In my opinion this is the most contentious political period in America since the Civil War.

          1. Kenneth Dantzler profile image60
            Kenneth Dantzlerposted 23 months agoin reply to this

            I appreciate your response, you stated, "The trend toward the lack of civility in our relations with one another is endemic and can be found active in realms outside of 'speech'." I would agree with you that this is an endemic. One that is very inflammatory towards all human beings. People need to get other the past, the word has been ought for decades, "The WAR IS OVER." As a multi-ethnic person, there are times I have to defend my Native heritage, Liberian culture, and my Jewish Identity. I am grateful to have studied multiple view points, but also debating my stand on social and injustice issues in such a way that brings the conversation back to "What it is meant to live in the path of liberation, but also having an inclusive lens on life?" My question to you, is how would you as a professional challenge individuals who are not civil in speech, and bring the conversation back to the first amendment is misinterpreted?

            1. Credence2 profile image82
              Credence2posted 23 months agoin reply to this

              Thanks, your diverse experiences will stimulate the discussion.

              The Constitution makes the presumption that the people determine the value of any one idea within the the market of ideas. Within a democracy, I believe that the coarse makes him or herself known through the manner of speech which is on display just as much as the content. While it is great for rabble rousing for a time, there is not staying power. I trust the people and their voices to reject the charleton and those that would incite through words (demagogic types) rather than carefully considered dialogue.

              It is rude to interrupt a speaker even if the ideas express by the speaker is contrary to those that would receive a better reception by the group. Decorum is the respect to allow opposing views the ability to express themselves freely. There were many incidents of unpopular speakers that came to campus, when I was in school. I walked away rather than participate in catcalls and booing.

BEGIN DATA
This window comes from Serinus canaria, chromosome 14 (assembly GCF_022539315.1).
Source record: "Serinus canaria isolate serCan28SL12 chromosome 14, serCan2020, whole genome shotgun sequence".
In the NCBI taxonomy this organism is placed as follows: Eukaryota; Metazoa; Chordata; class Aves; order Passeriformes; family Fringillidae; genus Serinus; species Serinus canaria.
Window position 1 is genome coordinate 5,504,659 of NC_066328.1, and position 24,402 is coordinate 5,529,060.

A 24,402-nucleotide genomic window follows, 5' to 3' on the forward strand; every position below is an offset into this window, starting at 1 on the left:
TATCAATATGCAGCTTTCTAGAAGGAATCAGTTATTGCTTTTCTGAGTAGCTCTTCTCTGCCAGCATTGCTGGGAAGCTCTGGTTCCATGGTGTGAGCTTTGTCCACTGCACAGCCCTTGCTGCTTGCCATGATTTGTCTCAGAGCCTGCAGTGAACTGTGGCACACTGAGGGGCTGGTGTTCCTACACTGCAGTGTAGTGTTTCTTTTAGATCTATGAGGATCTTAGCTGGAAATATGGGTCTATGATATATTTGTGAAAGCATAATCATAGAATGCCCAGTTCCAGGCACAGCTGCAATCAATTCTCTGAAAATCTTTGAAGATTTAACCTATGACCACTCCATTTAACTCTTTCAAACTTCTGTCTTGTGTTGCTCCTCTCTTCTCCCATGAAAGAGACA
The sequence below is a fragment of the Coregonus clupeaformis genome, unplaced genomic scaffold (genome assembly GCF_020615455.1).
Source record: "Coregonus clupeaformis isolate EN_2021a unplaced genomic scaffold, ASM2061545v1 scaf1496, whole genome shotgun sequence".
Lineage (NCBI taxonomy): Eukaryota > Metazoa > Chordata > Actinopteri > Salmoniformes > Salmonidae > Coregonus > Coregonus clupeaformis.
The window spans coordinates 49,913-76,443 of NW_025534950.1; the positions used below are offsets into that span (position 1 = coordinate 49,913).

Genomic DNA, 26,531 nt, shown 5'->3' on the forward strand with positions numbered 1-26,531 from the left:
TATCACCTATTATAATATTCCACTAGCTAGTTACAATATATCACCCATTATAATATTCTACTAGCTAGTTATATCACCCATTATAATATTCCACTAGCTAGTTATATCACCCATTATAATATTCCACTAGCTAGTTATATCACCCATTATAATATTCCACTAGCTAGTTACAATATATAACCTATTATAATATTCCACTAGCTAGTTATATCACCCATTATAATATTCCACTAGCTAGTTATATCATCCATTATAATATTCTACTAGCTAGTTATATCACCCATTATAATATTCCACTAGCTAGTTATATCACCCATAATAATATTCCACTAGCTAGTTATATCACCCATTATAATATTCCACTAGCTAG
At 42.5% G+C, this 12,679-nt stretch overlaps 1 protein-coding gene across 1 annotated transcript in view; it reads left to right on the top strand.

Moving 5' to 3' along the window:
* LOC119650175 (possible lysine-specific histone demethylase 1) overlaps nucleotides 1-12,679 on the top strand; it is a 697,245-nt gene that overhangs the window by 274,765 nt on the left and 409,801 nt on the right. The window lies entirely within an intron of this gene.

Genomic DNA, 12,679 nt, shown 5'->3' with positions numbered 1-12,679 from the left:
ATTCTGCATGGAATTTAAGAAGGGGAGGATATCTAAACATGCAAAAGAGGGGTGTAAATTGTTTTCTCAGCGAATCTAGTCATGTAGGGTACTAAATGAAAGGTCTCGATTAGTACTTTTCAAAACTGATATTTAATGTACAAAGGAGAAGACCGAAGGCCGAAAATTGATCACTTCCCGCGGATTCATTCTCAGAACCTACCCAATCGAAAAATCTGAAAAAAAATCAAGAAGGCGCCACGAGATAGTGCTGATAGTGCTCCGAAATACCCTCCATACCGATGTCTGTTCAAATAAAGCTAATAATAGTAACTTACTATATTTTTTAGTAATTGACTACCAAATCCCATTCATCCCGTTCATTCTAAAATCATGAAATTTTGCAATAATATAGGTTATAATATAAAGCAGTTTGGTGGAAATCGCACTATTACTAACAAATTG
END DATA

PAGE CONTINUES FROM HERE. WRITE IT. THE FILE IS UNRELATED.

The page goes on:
Did I answer you question?

          2. LauraD093 profile image86
            LauraD093posted 23 months agoin reply to this

            I agree.

    2. rhamson profile image77
      rhamsonposted 23 months agoin reply to this

      If speech is offensive to someone in a free society then they have the freedom to walk away, turn it off or listen at their own peril. Politically correct or non offensive speech is beginning to have an affect on truthful communication. Without a truthful discourse how is it to be understood if filtered through various acceptable avenues. I understand if you yell fire in a crowded auditorium or other gathering where doing so would incite panic. But if someone says there is, in their opinion, something wrong with a persons faith or politics and does so in a derogatory or provocative manner it is then up to the one offended to make a choice. To listen or walk away or counter the argument with their own belief. The line has to be drawn at the threat of violence or its' being carried out in the same manner.